This village tourism in this route appears in two forms. One is as an organized trekking route and the other is the homestay provisions for tourists in the local people’s houses in seven villages namely Lahachowk, Ghachowk, Machhapuchhre, Rivan, Lwangghale, Sardikhola, and Dhital (TAAN WRC, 2010) . An average of 3000 international trekking tourists has been visiting in and around MMR area per year since 2010 (Thapaliya et al., 2012) . There are around six to eight Home-stays in all villages. Home-stay business has played a major role in empowering some women by making them economically independent. They are making money and that is improving their standard of living. The households who run 10 home-stay earn an average of Nepalese Rupees 27, 000 a year depending upon the number of rooms available in their home (Personal communication with Him Kumari Gurung, President of home-stay operators committee in Lwang on 30 April 2014)
Furthermore, others are women organization which is PEWANIS and KUNITA are mostly as a attraction for this area based on their activities and programs. PEWANIS (Women Entreprenuer Group) and KUNITA (Fishermen’s Wives Group) could be empower local women by providing an opportunities for women to contribute into community-basedtourism activities thus improve their skill and creativity towards generating extra income for their family.They are officially contribute and involve into the community programme in term of leading, decision making, planning, monitoring, problem solving and training community to participate into tourism activities through financial and businessmodel. Besides, these women's organizations are also involved in social activities such as awareness of environmental conservation.
 K. Waren, Competitive Strategy Dynamics, John Wiley & Sons, Chichester, England, 2002.  A. Munitic, F. Mitrovic, J. Dvornik, System dynamics simulation modelling and heuristic optimization of the business production distribution system, SCI 2004, Eighth World Multi- Conference on Systemics, Cybernetics and Informatics, July 18-21, Orlando, Florida, USA, ISBN: 980-6560-13-2, Volume IV, 434-440 pp., (2004).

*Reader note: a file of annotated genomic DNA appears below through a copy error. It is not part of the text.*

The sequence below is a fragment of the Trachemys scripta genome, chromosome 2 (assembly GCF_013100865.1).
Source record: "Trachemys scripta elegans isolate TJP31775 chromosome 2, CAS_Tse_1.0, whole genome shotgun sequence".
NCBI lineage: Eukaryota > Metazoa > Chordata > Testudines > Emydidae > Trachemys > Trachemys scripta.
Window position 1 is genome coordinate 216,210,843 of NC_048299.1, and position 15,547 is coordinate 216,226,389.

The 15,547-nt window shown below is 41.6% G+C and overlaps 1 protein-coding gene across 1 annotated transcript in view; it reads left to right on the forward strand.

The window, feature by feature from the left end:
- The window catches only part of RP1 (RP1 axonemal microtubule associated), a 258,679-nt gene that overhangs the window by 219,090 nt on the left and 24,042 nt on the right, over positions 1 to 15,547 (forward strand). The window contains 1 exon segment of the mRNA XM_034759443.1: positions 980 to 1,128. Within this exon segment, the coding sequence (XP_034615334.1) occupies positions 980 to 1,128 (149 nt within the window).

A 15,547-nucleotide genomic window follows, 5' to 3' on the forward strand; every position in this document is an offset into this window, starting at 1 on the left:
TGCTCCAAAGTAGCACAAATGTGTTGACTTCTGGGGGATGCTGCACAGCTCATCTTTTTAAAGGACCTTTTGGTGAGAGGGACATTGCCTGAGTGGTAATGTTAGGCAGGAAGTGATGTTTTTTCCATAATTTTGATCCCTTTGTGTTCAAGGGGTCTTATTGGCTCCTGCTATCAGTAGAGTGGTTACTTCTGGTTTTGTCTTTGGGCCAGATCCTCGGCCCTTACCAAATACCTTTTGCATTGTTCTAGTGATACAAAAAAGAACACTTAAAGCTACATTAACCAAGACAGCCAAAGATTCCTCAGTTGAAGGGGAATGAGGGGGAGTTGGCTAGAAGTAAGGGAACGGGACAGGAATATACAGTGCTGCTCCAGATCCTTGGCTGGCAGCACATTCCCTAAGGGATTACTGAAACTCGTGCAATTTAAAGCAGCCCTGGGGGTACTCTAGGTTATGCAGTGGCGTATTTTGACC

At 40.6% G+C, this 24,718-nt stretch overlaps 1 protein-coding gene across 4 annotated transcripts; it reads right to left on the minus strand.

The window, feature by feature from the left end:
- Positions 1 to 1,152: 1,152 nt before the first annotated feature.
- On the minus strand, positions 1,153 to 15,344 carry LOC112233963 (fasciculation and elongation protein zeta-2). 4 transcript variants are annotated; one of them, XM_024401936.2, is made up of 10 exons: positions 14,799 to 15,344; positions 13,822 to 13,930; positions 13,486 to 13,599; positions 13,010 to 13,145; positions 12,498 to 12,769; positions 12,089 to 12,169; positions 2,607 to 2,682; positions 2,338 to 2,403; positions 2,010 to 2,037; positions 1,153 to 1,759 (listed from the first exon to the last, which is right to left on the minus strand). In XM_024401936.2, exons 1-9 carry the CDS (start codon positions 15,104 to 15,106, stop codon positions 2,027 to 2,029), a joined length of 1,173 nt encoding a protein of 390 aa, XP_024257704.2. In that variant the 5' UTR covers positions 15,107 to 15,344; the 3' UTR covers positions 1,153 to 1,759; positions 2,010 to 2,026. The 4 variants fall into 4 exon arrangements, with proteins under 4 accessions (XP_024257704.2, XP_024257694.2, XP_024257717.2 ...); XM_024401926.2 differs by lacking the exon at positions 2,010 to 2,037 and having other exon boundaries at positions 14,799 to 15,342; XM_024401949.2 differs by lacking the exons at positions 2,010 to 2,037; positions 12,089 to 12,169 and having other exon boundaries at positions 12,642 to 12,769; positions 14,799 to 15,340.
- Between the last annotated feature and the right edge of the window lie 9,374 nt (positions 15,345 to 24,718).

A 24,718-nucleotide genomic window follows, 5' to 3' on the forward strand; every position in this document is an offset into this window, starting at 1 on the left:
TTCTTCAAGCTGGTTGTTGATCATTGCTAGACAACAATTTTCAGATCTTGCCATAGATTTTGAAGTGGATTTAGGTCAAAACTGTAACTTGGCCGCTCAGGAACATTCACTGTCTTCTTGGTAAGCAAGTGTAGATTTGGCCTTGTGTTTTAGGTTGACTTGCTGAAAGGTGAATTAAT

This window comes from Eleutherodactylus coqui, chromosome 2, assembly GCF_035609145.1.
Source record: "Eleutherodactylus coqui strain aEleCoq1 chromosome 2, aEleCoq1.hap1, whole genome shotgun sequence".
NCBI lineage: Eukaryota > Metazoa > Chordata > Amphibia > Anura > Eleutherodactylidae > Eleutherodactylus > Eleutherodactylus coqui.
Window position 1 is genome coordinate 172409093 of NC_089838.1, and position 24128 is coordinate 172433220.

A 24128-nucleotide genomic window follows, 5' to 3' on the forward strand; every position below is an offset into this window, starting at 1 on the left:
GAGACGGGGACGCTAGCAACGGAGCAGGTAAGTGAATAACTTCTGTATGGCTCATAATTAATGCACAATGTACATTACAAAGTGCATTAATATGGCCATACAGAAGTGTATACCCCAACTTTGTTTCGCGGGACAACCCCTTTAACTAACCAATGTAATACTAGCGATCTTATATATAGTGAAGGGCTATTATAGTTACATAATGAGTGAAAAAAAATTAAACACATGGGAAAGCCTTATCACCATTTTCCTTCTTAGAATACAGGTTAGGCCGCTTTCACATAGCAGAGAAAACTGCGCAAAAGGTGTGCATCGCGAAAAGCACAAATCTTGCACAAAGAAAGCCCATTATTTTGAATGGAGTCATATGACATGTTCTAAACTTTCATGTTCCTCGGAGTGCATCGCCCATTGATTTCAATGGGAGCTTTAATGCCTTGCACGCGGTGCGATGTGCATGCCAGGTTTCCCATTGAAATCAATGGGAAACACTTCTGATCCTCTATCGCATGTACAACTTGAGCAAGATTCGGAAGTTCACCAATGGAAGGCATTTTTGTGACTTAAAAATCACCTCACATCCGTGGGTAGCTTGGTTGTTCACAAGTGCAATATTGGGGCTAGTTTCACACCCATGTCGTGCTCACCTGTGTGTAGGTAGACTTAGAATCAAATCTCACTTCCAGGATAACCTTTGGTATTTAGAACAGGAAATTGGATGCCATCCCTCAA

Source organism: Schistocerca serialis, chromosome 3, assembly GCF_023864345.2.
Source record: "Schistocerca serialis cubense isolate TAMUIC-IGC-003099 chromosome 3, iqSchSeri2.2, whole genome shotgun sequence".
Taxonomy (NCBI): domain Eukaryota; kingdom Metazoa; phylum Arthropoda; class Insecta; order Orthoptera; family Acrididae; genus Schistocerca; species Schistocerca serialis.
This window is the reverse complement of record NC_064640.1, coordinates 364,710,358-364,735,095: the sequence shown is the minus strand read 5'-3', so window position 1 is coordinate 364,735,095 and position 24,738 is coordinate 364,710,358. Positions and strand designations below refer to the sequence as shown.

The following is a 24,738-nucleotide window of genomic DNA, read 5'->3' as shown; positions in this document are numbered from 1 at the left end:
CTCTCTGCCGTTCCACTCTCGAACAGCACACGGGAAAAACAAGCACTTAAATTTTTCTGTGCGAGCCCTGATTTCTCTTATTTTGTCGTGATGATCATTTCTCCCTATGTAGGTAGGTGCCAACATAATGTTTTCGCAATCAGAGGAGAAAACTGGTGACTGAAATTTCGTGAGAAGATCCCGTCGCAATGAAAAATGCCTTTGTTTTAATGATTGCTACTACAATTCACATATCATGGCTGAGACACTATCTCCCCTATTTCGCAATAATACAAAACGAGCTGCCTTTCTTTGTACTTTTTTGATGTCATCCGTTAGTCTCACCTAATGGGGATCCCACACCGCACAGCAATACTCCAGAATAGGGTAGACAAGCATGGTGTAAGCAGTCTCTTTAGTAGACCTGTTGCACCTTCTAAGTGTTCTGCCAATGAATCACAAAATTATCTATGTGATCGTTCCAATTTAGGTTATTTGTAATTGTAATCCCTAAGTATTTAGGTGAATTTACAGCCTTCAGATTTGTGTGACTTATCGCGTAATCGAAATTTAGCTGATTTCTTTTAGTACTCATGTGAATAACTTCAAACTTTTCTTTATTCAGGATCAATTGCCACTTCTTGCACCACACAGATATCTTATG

This study aimed to synthesize the related research in the realm of communitybasedtourism (CBT) in Thailand. It also explored the key gaps in knowledge for further studies. Secondary data both qualitative and quantitative were gathered between January and February 2017 from online academic databases and analyzed based on descriptive statistics and content analysis. The findings revealed that a total number of 240 published papers on CBT in Thailand have been identified. The researches were conducted mostly in 2015 and focused mainly on the local communities in the north of Thailand. Under the study of CBT, management and development as well as community participation were the major focus. In each period, the direction and an increasing number of the relevant studies are consistent with the growth of CBT and its dramatic increase in Thailand. The review findings suggest that further research is required on 1) CBT Marketing and visitor 2) CBT Hospitality and services 3) CBT Knowledge sharing 4) CBT Knowledge transfer 5) CBT Monitoring and assessment 6) CBT Management by lesson learned 7) CBT in Protected areas 8) CBT Initiatives throughout ASEAN countries and 9) Creative CBT.